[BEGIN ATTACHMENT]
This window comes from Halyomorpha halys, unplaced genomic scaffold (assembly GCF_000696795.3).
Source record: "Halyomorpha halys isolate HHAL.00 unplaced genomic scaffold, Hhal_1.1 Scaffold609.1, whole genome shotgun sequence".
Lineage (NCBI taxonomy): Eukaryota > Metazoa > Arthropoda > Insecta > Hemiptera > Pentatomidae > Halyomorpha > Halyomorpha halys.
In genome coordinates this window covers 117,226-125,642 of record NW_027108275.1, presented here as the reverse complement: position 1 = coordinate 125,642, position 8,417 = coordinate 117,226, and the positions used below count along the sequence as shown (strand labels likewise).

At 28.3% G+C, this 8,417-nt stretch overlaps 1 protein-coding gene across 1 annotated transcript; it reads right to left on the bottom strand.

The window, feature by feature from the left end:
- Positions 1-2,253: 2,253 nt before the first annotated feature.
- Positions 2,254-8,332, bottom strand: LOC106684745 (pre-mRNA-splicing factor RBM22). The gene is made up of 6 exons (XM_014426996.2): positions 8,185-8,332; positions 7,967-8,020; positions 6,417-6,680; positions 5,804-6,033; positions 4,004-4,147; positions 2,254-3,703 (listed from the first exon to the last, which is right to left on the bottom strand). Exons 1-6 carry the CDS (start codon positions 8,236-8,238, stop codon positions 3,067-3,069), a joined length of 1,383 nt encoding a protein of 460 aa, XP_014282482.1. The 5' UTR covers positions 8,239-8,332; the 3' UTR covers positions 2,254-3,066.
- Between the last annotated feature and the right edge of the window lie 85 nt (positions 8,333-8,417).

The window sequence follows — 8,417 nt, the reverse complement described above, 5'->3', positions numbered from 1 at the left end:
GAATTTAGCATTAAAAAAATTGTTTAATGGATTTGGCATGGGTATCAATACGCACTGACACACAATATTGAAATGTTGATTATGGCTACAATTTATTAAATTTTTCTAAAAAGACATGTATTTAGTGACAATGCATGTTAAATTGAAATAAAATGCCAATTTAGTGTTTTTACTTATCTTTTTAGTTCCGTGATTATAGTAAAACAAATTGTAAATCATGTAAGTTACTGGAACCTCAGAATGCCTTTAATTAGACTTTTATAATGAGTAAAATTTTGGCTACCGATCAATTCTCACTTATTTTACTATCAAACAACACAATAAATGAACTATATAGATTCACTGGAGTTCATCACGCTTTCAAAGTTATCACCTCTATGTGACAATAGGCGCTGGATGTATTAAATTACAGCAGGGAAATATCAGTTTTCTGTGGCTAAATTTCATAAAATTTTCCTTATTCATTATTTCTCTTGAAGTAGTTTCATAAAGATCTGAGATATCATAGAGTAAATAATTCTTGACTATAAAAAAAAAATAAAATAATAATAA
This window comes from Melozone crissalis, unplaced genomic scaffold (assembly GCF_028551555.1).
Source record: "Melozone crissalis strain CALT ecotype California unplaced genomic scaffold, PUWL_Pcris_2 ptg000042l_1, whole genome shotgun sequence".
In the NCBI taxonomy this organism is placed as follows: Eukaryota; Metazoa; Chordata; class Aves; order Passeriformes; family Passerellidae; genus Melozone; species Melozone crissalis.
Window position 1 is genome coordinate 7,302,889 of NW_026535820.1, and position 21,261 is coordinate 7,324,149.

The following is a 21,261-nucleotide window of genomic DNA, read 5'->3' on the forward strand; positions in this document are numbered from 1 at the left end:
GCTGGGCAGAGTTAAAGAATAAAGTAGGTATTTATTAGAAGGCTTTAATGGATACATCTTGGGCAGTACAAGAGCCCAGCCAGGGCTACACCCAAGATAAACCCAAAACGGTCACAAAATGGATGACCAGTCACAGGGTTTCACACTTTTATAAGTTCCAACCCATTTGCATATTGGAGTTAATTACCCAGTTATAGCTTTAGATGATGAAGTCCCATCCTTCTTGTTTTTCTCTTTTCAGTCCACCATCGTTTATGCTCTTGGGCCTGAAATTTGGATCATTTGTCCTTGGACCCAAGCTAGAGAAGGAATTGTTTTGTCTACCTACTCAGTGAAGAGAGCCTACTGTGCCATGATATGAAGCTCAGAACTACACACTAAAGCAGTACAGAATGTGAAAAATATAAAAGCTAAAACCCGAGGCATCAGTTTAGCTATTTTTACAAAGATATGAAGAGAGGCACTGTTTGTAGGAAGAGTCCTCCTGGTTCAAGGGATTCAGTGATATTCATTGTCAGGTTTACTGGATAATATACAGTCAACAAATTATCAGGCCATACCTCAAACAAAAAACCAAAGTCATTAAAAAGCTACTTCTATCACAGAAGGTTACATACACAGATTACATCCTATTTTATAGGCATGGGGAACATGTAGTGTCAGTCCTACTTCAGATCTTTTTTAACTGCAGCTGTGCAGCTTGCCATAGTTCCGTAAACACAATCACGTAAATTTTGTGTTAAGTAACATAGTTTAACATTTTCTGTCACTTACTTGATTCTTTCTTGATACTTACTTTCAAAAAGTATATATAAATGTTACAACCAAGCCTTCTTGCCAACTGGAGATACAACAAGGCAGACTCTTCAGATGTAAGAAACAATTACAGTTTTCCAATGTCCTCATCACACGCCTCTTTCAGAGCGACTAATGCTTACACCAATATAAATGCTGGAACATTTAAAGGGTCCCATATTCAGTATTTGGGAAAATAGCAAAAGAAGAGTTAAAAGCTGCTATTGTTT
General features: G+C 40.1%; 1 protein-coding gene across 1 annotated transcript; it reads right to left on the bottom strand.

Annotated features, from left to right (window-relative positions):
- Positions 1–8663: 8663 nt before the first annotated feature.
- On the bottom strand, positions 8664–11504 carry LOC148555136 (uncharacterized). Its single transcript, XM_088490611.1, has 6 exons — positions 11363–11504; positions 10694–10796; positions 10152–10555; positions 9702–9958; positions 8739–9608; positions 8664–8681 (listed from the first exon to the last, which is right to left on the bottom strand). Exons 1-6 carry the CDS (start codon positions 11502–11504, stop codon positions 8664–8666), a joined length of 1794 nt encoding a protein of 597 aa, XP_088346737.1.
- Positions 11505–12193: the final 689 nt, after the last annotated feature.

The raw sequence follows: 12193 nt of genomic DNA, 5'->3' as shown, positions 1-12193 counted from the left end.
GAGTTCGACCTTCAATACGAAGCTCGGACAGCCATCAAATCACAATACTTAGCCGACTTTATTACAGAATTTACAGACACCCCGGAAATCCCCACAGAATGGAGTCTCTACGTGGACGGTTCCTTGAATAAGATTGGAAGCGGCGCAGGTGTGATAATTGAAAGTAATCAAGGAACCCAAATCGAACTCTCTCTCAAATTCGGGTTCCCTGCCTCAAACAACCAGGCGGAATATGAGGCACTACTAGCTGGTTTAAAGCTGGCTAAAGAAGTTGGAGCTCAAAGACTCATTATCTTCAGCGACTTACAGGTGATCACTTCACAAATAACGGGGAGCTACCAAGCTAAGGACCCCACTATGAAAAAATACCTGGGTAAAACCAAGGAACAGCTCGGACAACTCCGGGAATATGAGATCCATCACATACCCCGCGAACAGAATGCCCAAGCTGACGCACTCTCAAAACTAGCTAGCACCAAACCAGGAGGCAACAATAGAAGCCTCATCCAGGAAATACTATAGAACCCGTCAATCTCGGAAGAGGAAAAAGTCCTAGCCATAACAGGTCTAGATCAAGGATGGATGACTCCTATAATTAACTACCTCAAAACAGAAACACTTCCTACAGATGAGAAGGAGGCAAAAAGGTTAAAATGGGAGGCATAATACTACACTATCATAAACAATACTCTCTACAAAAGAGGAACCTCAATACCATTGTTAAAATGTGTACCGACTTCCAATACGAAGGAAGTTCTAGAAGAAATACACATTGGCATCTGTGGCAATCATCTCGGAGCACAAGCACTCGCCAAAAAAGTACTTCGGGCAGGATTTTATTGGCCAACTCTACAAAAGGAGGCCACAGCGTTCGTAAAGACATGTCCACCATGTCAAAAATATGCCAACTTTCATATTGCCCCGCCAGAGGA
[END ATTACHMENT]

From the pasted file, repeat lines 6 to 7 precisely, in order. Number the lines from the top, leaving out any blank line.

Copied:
The window, feature by feature from the left end:
- Positions 1-2,253: 2,253 nt before the first annotated feature.